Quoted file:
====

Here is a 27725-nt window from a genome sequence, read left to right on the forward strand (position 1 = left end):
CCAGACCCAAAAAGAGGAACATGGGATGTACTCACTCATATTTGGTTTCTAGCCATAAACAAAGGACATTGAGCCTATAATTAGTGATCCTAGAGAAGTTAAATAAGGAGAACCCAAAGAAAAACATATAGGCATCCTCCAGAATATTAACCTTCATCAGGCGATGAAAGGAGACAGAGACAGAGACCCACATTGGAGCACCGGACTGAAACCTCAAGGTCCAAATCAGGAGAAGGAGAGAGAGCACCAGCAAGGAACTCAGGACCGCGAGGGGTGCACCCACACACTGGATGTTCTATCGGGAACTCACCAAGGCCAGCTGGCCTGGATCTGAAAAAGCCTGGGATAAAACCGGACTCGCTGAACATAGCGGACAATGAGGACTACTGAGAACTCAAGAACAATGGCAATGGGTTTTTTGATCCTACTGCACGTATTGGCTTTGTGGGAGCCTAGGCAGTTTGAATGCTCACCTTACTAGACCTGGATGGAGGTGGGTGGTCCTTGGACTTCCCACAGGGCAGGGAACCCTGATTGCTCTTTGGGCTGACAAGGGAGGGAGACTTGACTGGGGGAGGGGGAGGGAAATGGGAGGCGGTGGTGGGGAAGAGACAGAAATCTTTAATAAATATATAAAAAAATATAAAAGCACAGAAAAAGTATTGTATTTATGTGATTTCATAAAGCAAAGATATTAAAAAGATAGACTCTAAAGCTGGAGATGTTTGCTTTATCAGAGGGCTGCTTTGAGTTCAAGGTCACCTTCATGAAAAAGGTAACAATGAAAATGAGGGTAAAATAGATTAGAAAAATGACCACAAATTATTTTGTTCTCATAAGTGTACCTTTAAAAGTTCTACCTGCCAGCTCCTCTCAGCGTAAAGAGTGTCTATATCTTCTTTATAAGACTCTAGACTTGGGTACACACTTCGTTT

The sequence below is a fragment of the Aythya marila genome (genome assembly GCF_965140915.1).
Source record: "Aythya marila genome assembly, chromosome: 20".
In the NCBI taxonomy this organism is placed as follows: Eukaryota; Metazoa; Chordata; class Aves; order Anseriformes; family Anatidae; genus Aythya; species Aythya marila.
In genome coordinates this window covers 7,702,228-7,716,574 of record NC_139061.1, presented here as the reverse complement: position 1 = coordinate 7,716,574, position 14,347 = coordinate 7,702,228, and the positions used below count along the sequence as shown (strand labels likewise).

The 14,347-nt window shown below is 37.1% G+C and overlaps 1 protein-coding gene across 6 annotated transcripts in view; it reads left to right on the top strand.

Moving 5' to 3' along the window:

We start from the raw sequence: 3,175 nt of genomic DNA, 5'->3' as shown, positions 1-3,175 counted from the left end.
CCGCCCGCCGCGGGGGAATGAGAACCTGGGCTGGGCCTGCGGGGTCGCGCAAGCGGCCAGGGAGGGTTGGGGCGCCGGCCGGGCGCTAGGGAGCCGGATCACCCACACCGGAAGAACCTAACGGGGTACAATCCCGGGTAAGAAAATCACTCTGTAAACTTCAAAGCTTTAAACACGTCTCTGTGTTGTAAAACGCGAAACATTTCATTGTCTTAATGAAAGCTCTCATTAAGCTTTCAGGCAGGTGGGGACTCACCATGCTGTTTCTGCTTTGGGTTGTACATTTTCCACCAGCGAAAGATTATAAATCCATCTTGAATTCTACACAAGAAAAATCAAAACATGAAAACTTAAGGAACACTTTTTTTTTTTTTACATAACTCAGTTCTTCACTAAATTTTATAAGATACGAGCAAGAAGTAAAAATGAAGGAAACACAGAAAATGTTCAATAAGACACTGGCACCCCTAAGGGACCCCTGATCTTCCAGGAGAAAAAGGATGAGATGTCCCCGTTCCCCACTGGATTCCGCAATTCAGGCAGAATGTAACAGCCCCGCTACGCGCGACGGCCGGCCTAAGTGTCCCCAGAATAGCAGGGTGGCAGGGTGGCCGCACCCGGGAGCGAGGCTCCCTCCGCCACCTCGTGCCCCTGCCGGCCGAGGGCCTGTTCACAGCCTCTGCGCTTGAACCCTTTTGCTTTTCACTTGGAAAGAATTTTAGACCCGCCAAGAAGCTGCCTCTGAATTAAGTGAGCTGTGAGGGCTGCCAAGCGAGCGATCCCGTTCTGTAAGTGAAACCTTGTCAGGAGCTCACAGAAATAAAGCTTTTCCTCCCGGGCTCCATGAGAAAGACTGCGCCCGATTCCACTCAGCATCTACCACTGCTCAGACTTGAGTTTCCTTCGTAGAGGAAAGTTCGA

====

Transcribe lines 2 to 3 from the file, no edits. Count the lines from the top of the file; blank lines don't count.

CCAGACCCAAAAAGAGGAACATGGGATGTACTCACTCATATTTGGTTTCTAGCCATAAACAAAGGACATTGAGCCTATAATTAGTGATCCTAGAGAAGTTAAATAAGGAGAACCCAAAGAAAAACATATAGGCATCCTCCAGAATATTAACCTTCATCAGGCGATGAAAGGAGACAGAGACAGAGACCCACATTGGAGCACCGGACTGAAACCTCAAGGTCCAAATCAGGAGAAGGAGAGAGAGCACCAGCAAGGAACTCAGGACCGCGAGGGGTGCACCCACACACTGGATGTTCTATCGGGAACTCACCAAGGCCAGCTGGCCTGGATCTGAAAAAGCCTGGGATAAAACCGGACTCGCTGAACATAGCGGACAATGAGGACTACTGAGAACTCAAGAACAATGGCAATGGGTTTTTTGATCCTACTGCACGTATTGGCTTTGTGGGAGCCTAGGCAGTTTGAATGCTCACCTTACTAGACCTGGATGGAGGTGGGTGGTCCTTGGACTTCCCACAGGGCAGGGAACCCTGATTGCTCTTTGGGCTGACAAGGGAGGGAGACTTGACTGGGGGAGGGGGAGGGAAATGGGAGGCGGTGGTGGGGAAGAGACAGAAATCTTTAATAAATATATAAAAAAATATAAAAGCACAGAAAAAGTATTGTATTTATGTGATTTCATAAAGCAAAGATATTAAAAAGATAGACTCTAAAGCTGGAGATGTTTGCTTTATCAGAGGGCTGCTTTGAGTTCAAGGTCACCTTCATGAAAAAGGTAACAATGAAAATGAGGGTAAAATAGATTAGAAAAATGACCACAAATTATTTTGTTCTCATAAGTGTACCTTTAAAAGTTCTACCTGCCAGCTCCTCTCAGCGTAAAGAGTGTCTATATCTTCTTTATAAGACTCTAGACTTGGGTACACACTTCGTTT

The sequence below is a fragment of the Aythya marila genome (genome assembly GCF_965140915.1).